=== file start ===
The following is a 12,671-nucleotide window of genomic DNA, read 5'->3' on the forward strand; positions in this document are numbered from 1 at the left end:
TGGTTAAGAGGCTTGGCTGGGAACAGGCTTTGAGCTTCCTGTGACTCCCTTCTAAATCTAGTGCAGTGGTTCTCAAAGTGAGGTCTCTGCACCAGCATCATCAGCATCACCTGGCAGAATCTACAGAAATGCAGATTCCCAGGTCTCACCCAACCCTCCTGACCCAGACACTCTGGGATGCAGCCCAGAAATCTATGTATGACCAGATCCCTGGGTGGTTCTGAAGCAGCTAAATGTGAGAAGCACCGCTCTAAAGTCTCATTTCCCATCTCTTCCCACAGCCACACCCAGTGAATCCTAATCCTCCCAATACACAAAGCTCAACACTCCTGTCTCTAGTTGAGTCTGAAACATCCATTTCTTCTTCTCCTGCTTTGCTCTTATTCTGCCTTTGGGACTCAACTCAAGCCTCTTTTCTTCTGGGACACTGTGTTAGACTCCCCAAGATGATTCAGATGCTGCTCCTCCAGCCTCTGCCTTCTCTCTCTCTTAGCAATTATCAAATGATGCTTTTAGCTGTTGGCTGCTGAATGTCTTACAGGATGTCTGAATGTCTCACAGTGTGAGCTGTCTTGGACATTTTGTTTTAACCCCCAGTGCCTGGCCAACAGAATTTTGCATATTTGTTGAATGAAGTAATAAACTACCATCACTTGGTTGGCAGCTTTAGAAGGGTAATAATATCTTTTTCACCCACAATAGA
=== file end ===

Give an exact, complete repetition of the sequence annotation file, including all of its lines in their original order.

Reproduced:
The following is a 12,671-nucleotide window of genomic DNA, read 5'->3' on the forward strand; positions in this document are numbered from 1 at the left end:
TGGTTAAGAGGCTTGGCTGGGAACAGGCTTTGAGCTTCCTGTGACTCCCTTCTAAATCTAGTGCAGTGGTTCTCAAAGTGAGGTCTCTGCACCAGCATCATCAGCATCACCTGGCAGAATCTACAGAAATGCAGATTCCCAGGTCTCACCCAACCCTCCTGACCCAGACACTCTGGGATGCAGCCCAGAAATCTATGTATGACCAGATCCCTGGGTGGTTCTGAAGCAGCTAAATGTGAGAAGCACCGCTCTAAAGTCTCATTTCCCATCTCTTCCCACAGCCACACCCAGTGAATCCTAATCCTCCCAATACACAAAGCTCAACACTCCTGTCTCTAGTTGAGTCTGAAACATCCATTTCTTCTTCTCCTGCTTTGCTCTTATTCTGCCTTTGGGACTCAACTCAAGCCTCTTTTCTTCTGGGACACTGTGTTAGACTCCCCAAGATGATTCAGATGCTGCTCCTCCAGCCTCTGCCTTCTCTCTCTCTTAGCAATTATCAAATGATGCTTTTAGCTGTTGGCTGCTGAATGTCTTACAGGATGTCTGAATGTCTCACAGTGTGAGCTGTCTTGGACATTTTGTTTTAACCCCCAGTGCCTGGCCAACAGAATTTTGCATATTTGTTGAATGAAGTAATAAACTACCATCACTTGGTTGGCAGCTTTAGAAGGGTAATAATATCTTTTTCACCCACAATAGA